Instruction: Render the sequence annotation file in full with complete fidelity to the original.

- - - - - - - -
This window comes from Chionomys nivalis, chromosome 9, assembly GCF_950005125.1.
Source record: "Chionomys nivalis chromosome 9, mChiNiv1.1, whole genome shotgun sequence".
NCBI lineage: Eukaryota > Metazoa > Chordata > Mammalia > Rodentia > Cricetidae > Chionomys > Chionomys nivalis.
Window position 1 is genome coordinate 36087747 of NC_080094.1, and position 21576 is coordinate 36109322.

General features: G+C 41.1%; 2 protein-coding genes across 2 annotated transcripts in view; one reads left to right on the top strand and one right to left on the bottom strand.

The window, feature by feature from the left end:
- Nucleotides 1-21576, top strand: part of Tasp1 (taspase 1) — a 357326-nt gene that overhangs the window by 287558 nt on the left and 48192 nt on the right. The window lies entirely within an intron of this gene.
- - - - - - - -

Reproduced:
This window comes from Chionomys nivalis, chromosome 9, assembly GCF_950005125.1.
Source record: "Chionomys nivalis chromosome 9, mChiNiv1.1, whole genome shotgun sequence".
NCBI lineage: Eukaryota > Metazoa > Chordata > Mammalia > Rodentia > Cricetidae > Chionomys > Chionomys nivalis.
Window position 1 is genome coordinate 36087747 of NC_080094.1, and position 21576 is coordinate 36109322.

General features: G+C 41.1%; 2 protein-coding genes across 2 annotated transcripts in view; one reads left to right on the top strand and one right to left on the bottom strand.

The window, feature by feature from the left end:
- Nucleotides 1-21576, top strand: part of Tasp1 (taspase 1) — a 357326-nt gene that overhangs the window by 287558 nt on the left and 48192 nt on the right. The window lies entirely within an intron of this gene.